In the center of the book there are series of pictures, some black and white and some color, of Lutrell and his former SEAL buddies. In a sense, this book is also a tribute to his fallen mates (one was from New York). As I read the book, every time their names were mentioned I often found myself going back to that center of the book to look at the person’s picture. I think doing this brought even more home to me and tore at my heartstrings. Especially when you read how a noble (yet tactically unsound) decision to protect “innocent” lives, instead of preserving their stealth, basically backfired and cost these men their lives. I say innocent in quotes because it makes you seethe in rage when you wonder how many of these tossers that got spared came back with Al-Qaeda and Taliban nutsacks to destroy the very hands that spared them. At certain points, the story reads like a movie where you’re expecting the calvary to come and save them. But real life is not like the movies and in the real world, sometimes the calvary themselves get hurt or destroyed in the process … which just makes this story even more heartshredding. Mr. Lutrell’s story is one of many that needs to be told, an eye-opener and a very appreciative view of the men that serve as Navy SEALS. On a few occasions, however, Mr. Lutrell veers off course to lash out at the “liberal media” and this is not only distracting but annoying. The cry of the so-called bloody “liberal media” is usually the war cry of tosser bloggers and wanks on the camera who think too bloody highly of themselves. Mr. Luttrell is so much more and is bigger than this, to reduce himself to the level of these twits. Something I once saw on the bumper of Bronco, complete with gunracks, in Florida: The Media Is As Liberal As The Conservatives That Own It. Thankfully he is subtle and conservative in his rants against the “liberal media” and stays on course with his story of tragedy and tribute. It is a sobering read, and unless you have the emotional content of stone, it is enough to make you at most shed a tear to the least, give a silent salute to these chaps that gave so much.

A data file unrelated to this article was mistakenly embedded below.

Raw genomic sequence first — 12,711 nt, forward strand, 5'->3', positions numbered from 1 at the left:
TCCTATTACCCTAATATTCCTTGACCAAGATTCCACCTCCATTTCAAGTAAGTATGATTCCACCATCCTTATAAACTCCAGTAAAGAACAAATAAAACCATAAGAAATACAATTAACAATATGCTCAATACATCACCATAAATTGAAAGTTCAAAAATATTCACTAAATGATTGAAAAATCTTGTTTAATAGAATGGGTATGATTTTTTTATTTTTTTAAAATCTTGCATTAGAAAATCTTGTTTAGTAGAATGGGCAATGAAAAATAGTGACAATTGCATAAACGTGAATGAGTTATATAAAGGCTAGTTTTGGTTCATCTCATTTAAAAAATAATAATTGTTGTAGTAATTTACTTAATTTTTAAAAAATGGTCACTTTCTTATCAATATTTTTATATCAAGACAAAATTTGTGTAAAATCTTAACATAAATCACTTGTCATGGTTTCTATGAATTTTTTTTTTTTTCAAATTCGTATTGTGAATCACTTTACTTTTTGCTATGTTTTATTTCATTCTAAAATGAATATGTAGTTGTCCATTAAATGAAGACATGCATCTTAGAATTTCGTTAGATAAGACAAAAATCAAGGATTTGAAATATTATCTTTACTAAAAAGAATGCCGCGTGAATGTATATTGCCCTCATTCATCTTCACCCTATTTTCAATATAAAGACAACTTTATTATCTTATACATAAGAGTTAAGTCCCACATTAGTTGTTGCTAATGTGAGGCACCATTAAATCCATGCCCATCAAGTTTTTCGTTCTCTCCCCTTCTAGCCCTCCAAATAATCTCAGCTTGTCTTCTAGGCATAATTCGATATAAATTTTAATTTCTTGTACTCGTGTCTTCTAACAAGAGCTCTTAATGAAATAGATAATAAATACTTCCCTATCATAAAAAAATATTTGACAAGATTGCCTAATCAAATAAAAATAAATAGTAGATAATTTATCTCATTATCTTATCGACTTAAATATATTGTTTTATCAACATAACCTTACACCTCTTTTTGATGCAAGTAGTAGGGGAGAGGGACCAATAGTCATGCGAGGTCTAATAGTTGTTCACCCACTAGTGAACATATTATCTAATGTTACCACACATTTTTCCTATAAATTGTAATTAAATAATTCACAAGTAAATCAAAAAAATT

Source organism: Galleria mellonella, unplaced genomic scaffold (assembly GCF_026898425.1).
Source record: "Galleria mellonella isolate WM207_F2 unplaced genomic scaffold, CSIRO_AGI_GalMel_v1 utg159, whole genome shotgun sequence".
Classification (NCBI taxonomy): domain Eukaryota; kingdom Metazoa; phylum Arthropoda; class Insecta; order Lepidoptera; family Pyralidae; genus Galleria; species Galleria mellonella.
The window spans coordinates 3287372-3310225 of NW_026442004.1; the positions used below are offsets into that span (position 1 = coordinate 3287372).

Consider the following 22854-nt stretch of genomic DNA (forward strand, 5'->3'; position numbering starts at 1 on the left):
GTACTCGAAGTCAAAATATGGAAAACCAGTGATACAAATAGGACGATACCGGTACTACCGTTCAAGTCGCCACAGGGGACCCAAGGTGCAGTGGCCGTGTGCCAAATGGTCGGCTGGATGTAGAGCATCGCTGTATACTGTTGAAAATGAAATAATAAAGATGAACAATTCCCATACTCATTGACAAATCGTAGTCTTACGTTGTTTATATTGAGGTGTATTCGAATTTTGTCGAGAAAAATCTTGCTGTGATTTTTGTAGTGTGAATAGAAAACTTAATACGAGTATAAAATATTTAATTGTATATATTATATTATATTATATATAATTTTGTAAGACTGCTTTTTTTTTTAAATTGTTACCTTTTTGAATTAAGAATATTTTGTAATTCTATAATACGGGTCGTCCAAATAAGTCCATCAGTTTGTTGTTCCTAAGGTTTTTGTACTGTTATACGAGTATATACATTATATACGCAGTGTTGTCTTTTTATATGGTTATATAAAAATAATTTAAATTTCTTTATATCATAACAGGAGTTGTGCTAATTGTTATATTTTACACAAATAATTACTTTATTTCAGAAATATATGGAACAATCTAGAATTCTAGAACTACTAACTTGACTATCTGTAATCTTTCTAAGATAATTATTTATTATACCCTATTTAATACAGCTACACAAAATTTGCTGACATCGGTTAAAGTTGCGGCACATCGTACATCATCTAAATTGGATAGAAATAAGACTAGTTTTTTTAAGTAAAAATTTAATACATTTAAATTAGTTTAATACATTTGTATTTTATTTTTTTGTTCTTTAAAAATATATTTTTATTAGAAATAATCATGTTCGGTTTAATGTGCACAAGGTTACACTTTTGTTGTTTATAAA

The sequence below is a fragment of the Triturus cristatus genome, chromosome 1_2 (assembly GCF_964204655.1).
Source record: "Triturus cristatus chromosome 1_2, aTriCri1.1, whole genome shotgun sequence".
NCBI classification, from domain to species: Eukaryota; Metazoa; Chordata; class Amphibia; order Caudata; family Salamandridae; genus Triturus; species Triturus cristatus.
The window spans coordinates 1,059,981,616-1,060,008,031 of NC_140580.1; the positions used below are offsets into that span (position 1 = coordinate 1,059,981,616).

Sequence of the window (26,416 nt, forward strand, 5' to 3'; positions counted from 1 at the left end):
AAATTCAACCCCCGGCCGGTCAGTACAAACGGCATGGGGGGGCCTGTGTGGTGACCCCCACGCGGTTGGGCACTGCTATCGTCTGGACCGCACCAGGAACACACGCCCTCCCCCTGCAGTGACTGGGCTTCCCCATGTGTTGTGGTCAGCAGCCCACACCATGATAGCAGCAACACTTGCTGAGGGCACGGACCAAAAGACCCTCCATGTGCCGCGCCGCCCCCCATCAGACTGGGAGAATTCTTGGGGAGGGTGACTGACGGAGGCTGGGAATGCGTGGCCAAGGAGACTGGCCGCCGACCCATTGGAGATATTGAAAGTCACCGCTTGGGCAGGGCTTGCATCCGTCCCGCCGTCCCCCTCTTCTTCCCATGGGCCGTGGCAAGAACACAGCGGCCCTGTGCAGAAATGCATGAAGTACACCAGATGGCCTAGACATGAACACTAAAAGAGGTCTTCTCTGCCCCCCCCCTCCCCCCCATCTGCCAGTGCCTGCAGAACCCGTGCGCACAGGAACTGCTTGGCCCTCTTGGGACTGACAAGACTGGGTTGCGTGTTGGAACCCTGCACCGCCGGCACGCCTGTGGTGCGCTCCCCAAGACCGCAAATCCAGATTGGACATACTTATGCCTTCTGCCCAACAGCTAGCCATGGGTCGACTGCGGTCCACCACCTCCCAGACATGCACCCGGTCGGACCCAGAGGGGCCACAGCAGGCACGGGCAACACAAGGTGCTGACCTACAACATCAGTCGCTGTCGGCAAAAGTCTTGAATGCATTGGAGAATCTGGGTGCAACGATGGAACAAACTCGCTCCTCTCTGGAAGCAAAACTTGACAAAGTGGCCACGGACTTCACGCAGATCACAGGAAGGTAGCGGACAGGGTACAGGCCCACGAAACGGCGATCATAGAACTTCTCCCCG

Thank you Mr. Luttrell and all the chaps that serve in the SEALs for your service. God Bless and rest in sweet peace, Mr. Michael Murphy, you brave soul.

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Running Title: Chosen Soldier – The Making Of A Special Forces Warrior.